Strengthening Prior Service–Civil Life Gains and Continuum of Service Accessions into the Army's Reserve Components

by Jennie W. Wenger, Bruce R. Orvis, David Stebbins, Eric Apaydin, James Syme

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Research Questions

  1. What are the characteristics of prior service personnel who join the reserve component?
  2. What factors affect the timing of prior service personnel's decisions to join the reserve component?
  3. How do prior service personnel choose which part of the RC to affiliate with?
  4. How do geography and the civilian labor market conditions influence affiliation decisions?

Many service members join (affiliate with) the Reserve Component (RC) after leaving the Regular Army (RA). Attracting prior service personnel to the RC allows the Army to retain valuable experience. This report combines quantitative and qualitative methods to understand service member decisions upon exiting the RA: to join the RC or not; to join the U.S. Army Reserve (USAR) versus the Army National Guard; and the timing of their affiliation. Personal characteristics, experiences in the RA, availability of positions in the RC, and economic conditions all are correlated with these decisions. Our results suggest that service members generally choose a geographic location without explicitly considering availability of jobs in the RC. Also, service members who leave the RA when civilian unemployment is high are less likely than others to join the RC. Service members seem to form an impression of overall RC job availability based on the RC jobs available near their last Active Component installation; service members who leave the Army in areas with fewer RC jobs are less likely to join the RC. Finally, those who join the USAR after a break in service spend fewer months serving in the RC than other prior-service recruits. Overall, our findings suggest that focusing recruiting resources on soldiers who are preparing to leave the RA is likely to be cost effective; also, to the extent possible, working to ensure more positions are available in geographic areas that appeal to personnel is likely to pay dividends.

Key Findings

Personal Characteristics, Experiences in the Regular Army, Availability of Positions in the Reserve Component, and Economic Conditions All Correlated with the Decision to Join the Reserve Component, the U.S. Army Reserve, or the Army National Guard

  • Service members generally appear to choose a geographic location without explicitly considering availability of jobs in the Reserve Component.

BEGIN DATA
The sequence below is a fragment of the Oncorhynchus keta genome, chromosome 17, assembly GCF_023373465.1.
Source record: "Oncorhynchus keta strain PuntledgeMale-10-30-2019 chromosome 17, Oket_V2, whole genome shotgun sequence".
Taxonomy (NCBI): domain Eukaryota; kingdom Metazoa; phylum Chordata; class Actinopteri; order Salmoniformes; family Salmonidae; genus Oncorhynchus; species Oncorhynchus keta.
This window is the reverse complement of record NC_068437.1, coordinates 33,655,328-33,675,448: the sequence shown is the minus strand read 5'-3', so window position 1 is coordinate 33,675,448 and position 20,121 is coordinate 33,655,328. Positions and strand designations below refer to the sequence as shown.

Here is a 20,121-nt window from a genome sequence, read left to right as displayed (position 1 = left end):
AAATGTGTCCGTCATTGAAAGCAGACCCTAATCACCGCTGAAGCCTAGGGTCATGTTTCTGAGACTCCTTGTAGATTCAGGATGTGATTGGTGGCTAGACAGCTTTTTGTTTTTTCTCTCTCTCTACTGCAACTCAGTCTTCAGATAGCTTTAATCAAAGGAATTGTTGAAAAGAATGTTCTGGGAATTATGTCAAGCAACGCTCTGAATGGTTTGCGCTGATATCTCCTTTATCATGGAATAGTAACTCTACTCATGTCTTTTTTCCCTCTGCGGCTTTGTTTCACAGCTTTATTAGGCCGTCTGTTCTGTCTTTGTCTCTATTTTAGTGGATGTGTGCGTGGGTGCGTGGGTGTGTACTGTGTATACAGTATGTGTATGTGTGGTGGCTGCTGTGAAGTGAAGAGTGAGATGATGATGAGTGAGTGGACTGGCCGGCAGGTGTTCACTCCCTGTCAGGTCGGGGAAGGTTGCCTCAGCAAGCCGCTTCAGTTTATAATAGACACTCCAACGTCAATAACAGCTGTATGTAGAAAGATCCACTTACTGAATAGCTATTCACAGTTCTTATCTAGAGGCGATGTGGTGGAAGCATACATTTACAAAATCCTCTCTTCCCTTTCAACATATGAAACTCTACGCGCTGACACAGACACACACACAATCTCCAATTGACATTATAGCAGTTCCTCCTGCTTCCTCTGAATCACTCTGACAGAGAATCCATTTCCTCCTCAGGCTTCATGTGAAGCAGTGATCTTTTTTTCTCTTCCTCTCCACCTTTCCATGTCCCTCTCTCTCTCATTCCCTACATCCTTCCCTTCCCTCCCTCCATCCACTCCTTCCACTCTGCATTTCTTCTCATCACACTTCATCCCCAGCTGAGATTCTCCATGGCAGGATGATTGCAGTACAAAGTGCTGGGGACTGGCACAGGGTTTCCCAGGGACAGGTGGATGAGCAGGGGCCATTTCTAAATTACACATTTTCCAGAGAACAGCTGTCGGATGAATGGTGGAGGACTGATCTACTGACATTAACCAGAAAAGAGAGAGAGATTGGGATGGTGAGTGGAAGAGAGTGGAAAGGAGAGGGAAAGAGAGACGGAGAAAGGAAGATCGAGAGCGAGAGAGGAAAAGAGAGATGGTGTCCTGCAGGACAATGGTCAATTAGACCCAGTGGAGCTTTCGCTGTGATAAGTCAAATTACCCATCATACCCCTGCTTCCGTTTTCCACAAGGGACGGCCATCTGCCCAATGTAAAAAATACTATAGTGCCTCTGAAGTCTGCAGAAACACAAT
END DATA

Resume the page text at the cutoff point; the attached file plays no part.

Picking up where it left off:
• Service members who leave the Regular Army when civilian unemployment is high are less likely than others to join the Reserve Component.
  • Service members seem to form an impression of overall Reserve Component job availability based on the Reserve Component jobs available near their last Active Component installation.
  • Service members who leave the U.S. Army in areas with fewer Reserve Component jobs are less likely to join the Reserve Component.
  • Those who join the U.S. Army Reserve after a break in service spend for fewer months serving in the RC than other prior-service recruits.

Recommendations

  • Focusing Reserve Component recruitment efforts on soldiers who are leaving the Regular Army is likely to provide the most effective use of recruiting resources.
  • Within the personnel leaving the Regular Army, focusing on those who have served three to six years and have obtained the expected pay grade is likely to yield the best return, both in terms of quantity and quality of personnel.
  • It may make sense to reexamine the placement of some Reserve Component units, particularly United States Army Reserve units, to create more job openings in the areas in which recent veterans wish to live.
  • Examining the return on investment to recruiting prior service personnel who join the Reserve Component after a break in service (referred to as Prior Service–Civil Life Gains recruits) may help the U.S. Army to determine the best use of recruiting resources.

Table of Contents

  • Chapter One

    Introduction

  • Chapter Two

    Historical Trends and Challenges in the Army’s AC-RC Force Mix

  • Chapter Three

    Transitions to the Reserve Component: Enlisted Personnel

  • Chapter Four

    Transitions to the Reserve Component: Officers

  • Chapter Five

    Qualitative Analyses

  • Chapter Six

    Conclusions and Recommendations

  • Appendix A

    Data Description

  • Appendix B

    Qualitative Research and Instruments

  • Appendix C

    Additional Map

Research conducted by

This research was conducted by the RAND Personnel, Training, and Health Program within RAND's Arroyo Center.

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